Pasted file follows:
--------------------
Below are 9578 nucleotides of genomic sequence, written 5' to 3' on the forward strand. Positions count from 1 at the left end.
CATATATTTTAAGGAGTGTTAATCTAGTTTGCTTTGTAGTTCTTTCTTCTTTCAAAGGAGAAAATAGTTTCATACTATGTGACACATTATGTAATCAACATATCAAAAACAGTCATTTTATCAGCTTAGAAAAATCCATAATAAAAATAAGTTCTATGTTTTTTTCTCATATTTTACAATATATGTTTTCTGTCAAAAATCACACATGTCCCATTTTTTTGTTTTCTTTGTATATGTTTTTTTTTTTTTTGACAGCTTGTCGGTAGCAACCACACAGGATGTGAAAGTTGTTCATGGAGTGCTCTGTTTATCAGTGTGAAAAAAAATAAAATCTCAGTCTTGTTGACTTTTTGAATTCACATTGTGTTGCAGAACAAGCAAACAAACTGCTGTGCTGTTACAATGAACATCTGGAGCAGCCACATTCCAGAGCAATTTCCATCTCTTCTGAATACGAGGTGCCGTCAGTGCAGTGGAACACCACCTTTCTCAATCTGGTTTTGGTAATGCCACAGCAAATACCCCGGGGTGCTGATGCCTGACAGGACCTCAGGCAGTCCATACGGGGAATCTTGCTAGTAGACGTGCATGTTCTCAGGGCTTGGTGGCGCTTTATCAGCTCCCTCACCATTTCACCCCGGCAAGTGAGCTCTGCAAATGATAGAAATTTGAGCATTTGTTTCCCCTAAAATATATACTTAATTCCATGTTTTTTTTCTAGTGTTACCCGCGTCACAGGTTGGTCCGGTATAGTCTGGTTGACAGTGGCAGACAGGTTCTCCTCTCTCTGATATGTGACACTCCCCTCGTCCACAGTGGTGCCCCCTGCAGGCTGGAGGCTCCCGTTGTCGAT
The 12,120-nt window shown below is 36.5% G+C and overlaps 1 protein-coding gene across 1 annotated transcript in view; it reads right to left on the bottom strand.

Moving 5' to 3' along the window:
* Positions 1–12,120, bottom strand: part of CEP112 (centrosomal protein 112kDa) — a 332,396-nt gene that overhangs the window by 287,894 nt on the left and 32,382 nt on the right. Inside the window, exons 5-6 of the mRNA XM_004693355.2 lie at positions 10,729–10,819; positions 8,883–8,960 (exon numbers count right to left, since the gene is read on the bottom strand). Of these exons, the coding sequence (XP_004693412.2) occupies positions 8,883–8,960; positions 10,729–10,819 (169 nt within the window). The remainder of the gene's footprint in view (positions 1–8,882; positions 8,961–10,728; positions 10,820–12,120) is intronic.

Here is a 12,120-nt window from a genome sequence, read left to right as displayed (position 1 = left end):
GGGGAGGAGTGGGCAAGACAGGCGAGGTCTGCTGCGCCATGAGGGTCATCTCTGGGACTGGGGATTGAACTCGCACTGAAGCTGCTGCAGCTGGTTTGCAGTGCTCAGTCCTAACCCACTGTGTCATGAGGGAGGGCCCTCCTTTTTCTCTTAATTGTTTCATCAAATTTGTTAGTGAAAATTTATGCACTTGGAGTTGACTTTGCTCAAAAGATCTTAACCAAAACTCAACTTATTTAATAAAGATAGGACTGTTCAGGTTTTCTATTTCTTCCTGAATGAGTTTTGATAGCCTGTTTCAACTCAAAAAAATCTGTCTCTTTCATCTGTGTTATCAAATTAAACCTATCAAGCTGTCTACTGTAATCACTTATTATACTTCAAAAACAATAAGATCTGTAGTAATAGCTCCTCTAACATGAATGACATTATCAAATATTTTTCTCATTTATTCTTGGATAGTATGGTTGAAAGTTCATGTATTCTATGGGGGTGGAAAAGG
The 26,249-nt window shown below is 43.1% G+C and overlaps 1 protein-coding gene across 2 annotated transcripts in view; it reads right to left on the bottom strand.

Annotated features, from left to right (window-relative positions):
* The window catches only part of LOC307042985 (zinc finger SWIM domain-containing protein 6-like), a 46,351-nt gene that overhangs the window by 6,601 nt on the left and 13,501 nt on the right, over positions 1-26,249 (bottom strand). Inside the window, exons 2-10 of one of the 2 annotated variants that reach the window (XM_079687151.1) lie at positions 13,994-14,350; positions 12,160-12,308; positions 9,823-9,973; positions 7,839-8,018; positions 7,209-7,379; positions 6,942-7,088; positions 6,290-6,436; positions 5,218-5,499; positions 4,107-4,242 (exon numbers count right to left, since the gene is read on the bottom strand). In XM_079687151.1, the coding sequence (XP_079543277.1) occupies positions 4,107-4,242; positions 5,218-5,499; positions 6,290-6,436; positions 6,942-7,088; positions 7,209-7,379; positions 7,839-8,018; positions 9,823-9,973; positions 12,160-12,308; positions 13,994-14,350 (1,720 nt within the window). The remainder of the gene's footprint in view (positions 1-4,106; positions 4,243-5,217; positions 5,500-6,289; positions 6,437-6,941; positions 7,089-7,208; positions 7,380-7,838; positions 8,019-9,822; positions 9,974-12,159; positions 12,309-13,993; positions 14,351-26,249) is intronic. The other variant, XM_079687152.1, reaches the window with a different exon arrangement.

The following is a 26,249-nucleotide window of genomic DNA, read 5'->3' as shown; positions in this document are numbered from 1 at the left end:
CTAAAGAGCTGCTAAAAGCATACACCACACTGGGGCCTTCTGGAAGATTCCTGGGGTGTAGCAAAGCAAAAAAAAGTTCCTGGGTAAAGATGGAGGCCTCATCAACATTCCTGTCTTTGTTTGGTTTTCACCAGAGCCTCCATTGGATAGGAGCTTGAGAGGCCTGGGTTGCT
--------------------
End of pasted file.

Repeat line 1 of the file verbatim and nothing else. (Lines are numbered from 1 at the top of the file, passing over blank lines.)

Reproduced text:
Below are 9578 nucleotides of genomic sequence, written 5' to 3' on the forward strand. Positions count from 1 at the left end.